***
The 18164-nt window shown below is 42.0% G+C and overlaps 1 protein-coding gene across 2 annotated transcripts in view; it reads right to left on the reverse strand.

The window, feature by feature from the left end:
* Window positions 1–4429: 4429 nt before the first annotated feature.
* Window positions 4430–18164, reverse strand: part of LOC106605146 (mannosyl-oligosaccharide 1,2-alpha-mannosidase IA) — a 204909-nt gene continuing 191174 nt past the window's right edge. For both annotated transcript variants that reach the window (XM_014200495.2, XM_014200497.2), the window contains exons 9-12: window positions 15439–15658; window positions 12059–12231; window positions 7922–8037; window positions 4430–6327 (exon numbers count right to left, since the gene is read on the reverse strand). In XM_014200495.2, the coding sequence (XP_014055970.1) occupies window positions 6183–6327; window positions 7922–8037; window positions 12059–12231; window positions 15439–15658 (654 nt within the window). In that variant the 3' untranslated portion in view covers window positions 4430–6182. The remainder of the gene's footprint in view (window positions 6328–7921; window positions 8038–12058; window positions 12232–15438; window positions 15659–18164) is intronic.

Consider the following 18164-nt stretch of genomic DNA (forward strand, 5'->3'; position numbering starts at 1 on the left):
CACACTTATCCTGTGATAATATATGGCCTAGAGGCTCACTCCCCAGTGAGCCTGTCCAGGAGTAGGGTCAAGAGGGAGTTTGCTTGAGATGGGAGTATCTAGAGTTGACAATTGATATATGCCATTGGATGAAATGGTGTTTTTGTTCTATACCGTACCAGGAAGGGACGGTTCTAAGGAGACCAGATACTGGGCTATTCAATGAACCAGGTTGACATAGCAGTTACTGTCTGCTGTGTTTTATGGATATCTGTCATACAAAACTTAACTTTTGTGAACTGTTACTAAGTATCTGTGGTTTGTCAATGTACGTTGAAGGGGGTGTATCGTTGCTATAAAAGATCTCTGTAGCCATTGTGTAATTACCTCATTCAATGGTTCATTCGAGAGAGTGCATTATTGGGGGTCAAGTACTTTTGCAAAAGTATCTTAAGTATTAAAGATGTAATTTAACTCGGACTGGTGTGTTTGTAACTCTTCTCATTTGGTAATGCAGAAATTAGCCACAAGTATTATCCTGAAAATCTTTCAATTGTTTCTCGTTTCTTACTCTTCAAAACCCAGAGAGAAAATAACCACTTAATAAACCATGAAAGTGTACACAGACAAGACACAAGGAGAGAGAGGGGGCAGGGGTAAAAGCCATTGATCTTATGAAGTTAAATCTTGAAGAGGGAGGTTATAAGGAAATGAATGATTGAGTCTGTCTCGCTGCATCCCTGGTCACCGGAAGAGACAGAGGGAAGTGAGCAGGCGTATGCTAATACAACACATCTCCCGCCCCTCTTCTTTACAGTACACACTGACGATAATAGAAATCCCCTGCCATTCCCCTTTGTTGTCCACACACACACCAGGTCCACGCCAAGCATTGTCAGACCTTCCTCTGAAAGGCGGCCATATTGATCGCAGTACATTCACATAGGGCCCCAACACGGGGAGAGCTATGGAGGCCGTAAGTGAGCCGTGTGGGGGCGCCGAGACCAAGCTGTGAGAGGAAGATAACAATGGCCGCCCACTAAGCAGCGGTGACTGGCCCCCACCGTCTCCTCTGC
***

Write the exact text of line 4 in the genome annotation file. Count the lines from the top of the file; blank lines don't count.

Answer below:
* Window positions 4430–18164, reverse strand: part of LOC106605146 (mannosyl-oligosaccharide 1,2-alpha-mannosidase IA) — a 204909-nt gene continuing 191174 nt past the window's right edge. For both annotated transcript variants that reach the window (XM_014200495.2, XM_014200497.2), the window contains exons 9-12: window positions 15439–15658; window positions 12059–12231; window positions 7922–8037; window positions 4430–6327 (exon numbers count right to left, since the gene is read on the reverse strand). In XM_014200495.2, the coding sequence (XP_014055970.1) occupies window positions 6183–6327; window positions 7922–8037; window positions 12059–12231; window positions 15439–15658 (654 nt within the window). In that variant the 3' untranslated portion in view covers window positions 4430–6182. The remainder of the gene's footprint in view (window positions 6328–7921; window positions 8038–12058; window positions 12232–15438; window positions 15659–18164) is intronic.